The Immigration Crisis: Just Another Byproduct of the Drug War

Until we alter our drug strategy, we can expect more murder and mayhem south of our border -- and greater numbers of immigrants fleeing north for safety.
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The thousands of Central American children being apprehended along our southern border are the refugees from our own War on Drugs, fleeing grotesque violence that is the direct product of our failed policy of interdiction. Until we alter our drug strategy, we can expect more murder and mayhem south of our border -- and greater numbers of immigrants fleeing north for safety.

A decade ago, Los Angeles Times reporter Sonia Nozario won the Pulitzer Prize for a series of articles and a book, "Enrique's Journey," about the Honduran children who flee to the United States atop northbound Central American freight trains -- "el tren de la muerte," or "the train of death" where homicide, rape and vicious assault are common.

In those days, Nozario documented, the journey was an economic one, brought on by crushing poverty at home and a desire to join parents who had fled north years before. Today, however, the 10-year-olds who flee Honduras, Guatemala and El Salvador are fleeing a vicious war that is being waged in their schoolyards and on their streets.

In testimony last month before the Senate Foreign Relations Committee, Nozario described her first visit in 10 years to the Nueva Suyapa neighborhood of Tegucigalpa, Honduras:

"I saw a huge change in why children are migrating north to the U.S., a level of violence directed at them that honestly astounded me. I have lived through Argentina's dirty war and ridden on top of seven freight trains controlled by gangs through most of Mexico. I am not easily spooked. But after a week, I thanked God that I got out ... in one piece."

Like the child soldiers of Sudan, children as young as 10 are being forced into service by the narco-cartels. The consequences are real: children are routinely being kidnapped, decapitated, hacked apart and skinned alive.

There is a direct relationship between decades of failed U.S. drug interdiction, the spread of drug-related violence in Mexico and Central America, and the thousands of children now being detained along the border. The children being held at detention facilities along the border and being shuffled off to sponsors throughout the U.S. are America's drug war chickens come home to roost.

Throughout the 50-year history of the drug war, the policy of interdiction has taught us one thing: as the U.S. applies pressure to stop the flow of drugs in one place, ferocious brutality and corruption emerge somewhere else, as rival cartels battle for new distribution routes.

The U.S. spent billions to disrupt the Colombia-to-Florida narcotics trade, only to see the cartels move transit routes inland , through Central America and Mexico, accompanied by appalling levels of violence.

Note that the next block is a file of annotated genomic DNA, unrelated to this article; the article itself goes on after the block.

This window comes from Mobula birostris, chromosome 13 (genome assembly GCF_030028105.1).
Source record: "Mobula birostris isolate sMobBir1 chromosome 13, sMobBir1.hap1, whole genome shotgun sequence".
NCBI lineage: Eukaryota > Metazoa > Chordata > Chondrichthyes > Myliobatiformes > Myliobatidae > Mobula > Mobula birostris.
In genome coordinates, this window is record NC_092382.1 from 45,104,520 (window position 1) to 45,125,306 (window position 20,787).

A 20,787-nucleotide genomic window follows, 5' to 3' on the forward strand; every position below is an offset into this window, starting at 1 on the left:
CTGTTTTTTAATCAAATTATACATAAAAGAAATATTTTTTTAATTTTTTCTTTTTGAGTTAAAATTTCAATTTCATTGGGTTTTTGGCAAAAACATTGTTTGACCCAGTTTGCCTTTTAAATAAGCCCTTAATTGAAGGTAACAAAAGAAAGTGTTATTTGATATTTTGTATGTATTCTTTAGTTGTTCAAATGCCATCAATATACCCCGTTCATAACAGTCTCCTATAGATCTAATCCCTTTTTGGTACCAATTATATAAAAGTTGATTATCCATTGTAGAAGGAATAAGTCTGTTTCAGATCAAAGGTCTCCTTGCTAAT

Total civilian casualties from the drug war in Mexico alone since the 2005 Mérida Initiative have averaged between 11,000 and 18,000 each year. To put those numbers into perspective, consider that even the lower figure represents more innocent civilians killed than compelled NATO to intervene in Kosovo in 1999 or Libya in 2011.

Meanwhile, the United States looked increasingly tempting to Mexicans and Central Americans under siege.

The number of Mexicans entering the United States more than doubled in the first 10 years of the drug war, from 760,000 in 1970 to 2.2 million in 1980; by last year, the numbers of Mexicans immigrating to the United States topped 11.5 million, along with 1.2 million Salvadorans and 800,000 Guatemalans.

Yet American policy-makers blindly cling to their quixotic belief that, with more money and heavier artillery, they can "win" the drug war.

In recent testimony before the Senate Armed Services Committee, General John F. Kelly, head of the U.S. Southern Command, sought an additional 16 ships to launch additional helicopters to patrol the Caribbean. Even with the billions of dollars that have already been spent on interdiction of narcotics from Colombia, Gen. Kelly said, the military is only able to interdict about 20 percent of the drugs leaving Colombia for the U.S., while the rest gets through.

The goal, General Kelly said, is to reduce drug supply from Latin America by 40 percent, which officials believe would be sufficient to cut into the profits of the cartels and perhaps turn them against one another -- likely setting in motion even more violence.

It's time to stop the insanity. As we are already beginning to see with marijuana, our best hope to collapse the power and influence of the drug gangs is to take control of the market ourselves by legalizing and regulating drugs, and to treat the problem of abuse as a public health matter, not a criminal one.

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